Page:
“I found I could say things with color and shapes that I couldn't say any other way--things I had no words for.” - Georgia O'Keeffe
Tuesday, May 20, 2014
Since the AATA conference this last July, I have been tinkering with the concept of using mini folded books with my clients. At the end of the 2013 Spring semester I noticed one of my interns (Thanks Brittney) toying with the idea of making small journals for her clients. When the semester ended, a sample book stayed behind. Glancing at it, I remembered telling her that the book would need to be essentially self-contained: no staples & no string. Nothing could be part of the book that could be used to self injure.
Months later I revisited the idea for several purposes:
- Purposeful engagement in an activity
- Focusing on the process as a mindfulness practice
I tend not to miss groups often and whenever I miss a whole week I can tell my clients get concerned. “Homework” assignments during holidays and vacations tends to keep everyone busy and accountable. I was also wondering how to engage my clients to use skills once outside the group. For our first go-around we each made one and discussed how we would make daily entries of doodles and/or words. This was to continue until my return but could continue until the book was completed.
My first mini-book had 13 pages each slightly larger than an ATC card. The book pages fold and unfold in on itself - so it takes awareness to open and use. After the first book I was hooked. I’ve made several of this style and ventured to attempt one dedicated to mandalas.
For the “pages” I used one large rectangular sheet of paper. If you wish to have the final outcome be square sheets begin with a square sheet. The fold lines indicated below will work with most sheets and depending on the size of the original it will produce varying final results. I recommend a tester page before committing any of the ‘nice’ sheets.
1. Select your sheet for the pages. Consider texture and durability.
2. Fold along the lines indicated above. It helps to begin by folding at the mid-point of either side.
Once the folds are creased & visible you are ready for cutting. If you can't see them well or if your clients may need more visual cues, have them trace the lines with a pencil.
3. Cutting time! Following the folds (or lines) cut as shown.
4. Accordion the pages. This part takes lots of patience and awareness. Some sheets will fold one way others will need some coaxing. You want to be able to open the book like an accordion, which means the sheets will fold on top of each other but not in such a way that restricts them. This part can take some fiddling. Once this is done set it aside and work on the cover.
5. Using the measurements of the folded-book decide on the material and size of the cover. Keep in mind you need enough material for 2 (a front and a back).
For the cover I used 2 pieces of cardboard cut slightly larger than the accordion pages, allowing for a slight overhang. Before the pages were adhered to the cover I decorated the cover. Once the sheets are glued to the inside of the covers you will see that most of the cardboard is not visible.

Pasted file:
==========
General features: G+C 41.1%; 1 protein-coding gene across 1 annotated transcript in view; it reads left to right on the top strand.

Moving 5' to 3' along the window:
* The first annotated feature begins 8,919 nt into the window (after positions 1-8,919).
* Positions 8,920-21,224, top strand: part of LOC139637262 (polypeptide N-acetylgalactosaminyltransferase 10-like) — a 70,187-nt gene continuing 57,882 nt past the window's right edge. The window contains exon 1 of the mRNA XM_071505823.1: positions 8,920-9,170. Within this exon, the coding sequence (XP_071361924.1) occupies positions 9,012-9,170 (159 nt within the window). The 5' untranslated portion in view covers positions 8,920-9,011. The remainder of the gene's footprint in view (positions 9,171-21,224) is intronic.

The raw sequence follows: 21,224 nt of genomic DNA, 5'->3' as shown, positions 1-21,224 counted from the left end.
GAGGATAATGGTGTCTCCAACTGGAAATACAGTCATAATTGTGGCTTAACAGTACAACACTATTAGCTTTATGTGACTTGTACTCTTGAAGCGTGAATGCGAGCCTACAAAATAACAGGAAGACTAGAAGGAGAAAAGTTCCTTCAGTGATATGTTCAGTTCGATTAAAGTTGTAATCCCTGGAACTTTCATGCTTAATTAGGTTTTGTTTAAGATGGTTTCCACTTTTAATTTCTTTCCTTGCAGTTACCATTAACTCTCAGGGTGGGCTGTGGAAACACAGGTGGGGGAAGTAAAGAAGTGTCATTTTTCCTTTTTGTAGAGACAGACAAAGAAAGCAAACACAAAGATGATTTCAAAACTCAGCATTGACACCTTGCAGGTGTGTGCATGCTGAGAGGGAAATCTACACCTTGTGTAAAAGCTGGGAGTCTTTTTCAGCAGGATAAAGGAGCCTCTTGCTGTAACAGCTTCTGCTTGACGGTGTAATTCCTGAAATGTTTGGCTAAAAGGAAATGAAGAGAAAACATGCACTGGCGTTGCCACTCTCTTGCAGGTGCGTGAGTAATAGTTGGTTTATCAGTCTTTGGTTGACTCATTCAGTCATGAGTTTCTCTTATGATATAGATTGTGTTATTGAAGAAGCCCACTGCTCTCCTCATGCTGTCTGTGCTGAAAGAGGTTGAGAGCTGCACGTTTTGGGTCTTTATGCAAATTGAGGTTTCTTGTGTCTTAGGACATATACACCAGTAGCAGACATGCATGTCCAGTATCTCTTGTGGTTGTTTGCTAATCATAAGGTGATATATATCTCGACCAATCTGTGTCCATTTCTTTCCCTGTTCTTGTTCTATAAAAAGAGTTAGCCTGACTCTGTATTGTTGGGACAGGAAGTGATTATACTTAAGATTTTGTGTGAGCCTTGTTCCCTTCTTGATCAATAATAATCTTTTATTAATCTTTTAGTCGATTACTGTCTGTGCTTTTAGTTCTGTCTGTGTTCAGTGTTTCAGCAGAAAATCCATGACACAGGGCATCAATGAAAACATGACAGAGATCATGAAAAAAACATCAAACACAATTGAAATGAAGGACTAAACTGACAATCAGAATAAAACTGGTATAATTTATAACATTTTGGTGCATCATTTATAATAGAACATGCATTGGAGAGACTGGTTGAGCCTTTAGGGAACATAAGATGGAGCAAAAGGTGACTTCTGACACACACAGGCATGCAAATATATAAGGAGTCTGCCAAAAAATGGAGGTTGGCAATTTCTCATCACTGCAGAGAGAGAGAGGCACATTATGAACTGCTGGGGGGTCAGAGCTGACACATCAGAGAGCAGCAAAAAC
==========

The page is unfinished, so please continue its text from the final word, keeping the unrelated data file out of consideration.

These are quite entertaining both at the time of assembly and later-on as you are filling-them-in.
Consider the following alternatives:
- Use older discarded artworks for cover sheets - I save the sheets where we ‘practice/play’ with paint for instances such as this.
- Use discarded paper for pages - you can gesso/color/stain the pages before use.
- Scavenge for cardboard boxes for cover material
- Use grocery store brown paper bags as cover paper - it tends to add strength.
Thursday, April 3, 2014
...and by photo. Or maybe I'm referring more to "on-the GO mandalas"? or photo mandalas. A quick Google search also produces "earth mandalas", and so on.
With spring bursting out of every pot, plot and crevice a new world is awakening. The smallest of changes are breath taking (and I don't mean the pollen). Tho often so small and inconsequential that we miss them all the same.
Think about it, what passes you by each and every day? How does it change? Who notices? Yet, there's so much to see we are certain to run out of time. Taking the last mandala exchange post “Sometimes Self Care doesn’t require words...just Art” to heart, I’ve been taking more photos of those small things that I wonder about. Things I find while I am out and about. Brief moments in time. The ones that don’t make good stories because there is no plot, no climax, or would even be considered Art.
Remember, it is the little things that our world is comprised of and once again when the wheels are spinning I find there is no time left for the messy kind of art. The stuff that I truly like, the one that involves being uncomfortable and being wrong and sitting with it... till it feels right.
Instead, I’m capturing moments and seeing what else there is to be found.
You may be amazed or simply humbly surprised, at what you’ve been walking-on-by.
And in the breaths we are granted there's no reason why not to play... so I used a plugin I found for Photoshop Elements a while back called Kaleidoscope 2.1 to manipulate the image.
...from the leaves of the lettuce to the figure bellow..
..from the leaves of a wild berry within the shell of a coconut (hint-hint look at the first picture above)..
P.S. - Thanks 14Secrets for keeping the magic alive and kicking.
Thursday, February 27, 2014
|"February 14th" (hickory nut) -Amy B.|
|"The river is everywhere" ~taken from Siddhartha |
|"Feeling Blue" -Sheila L.|
|(mindful doodle) -Sheila L.|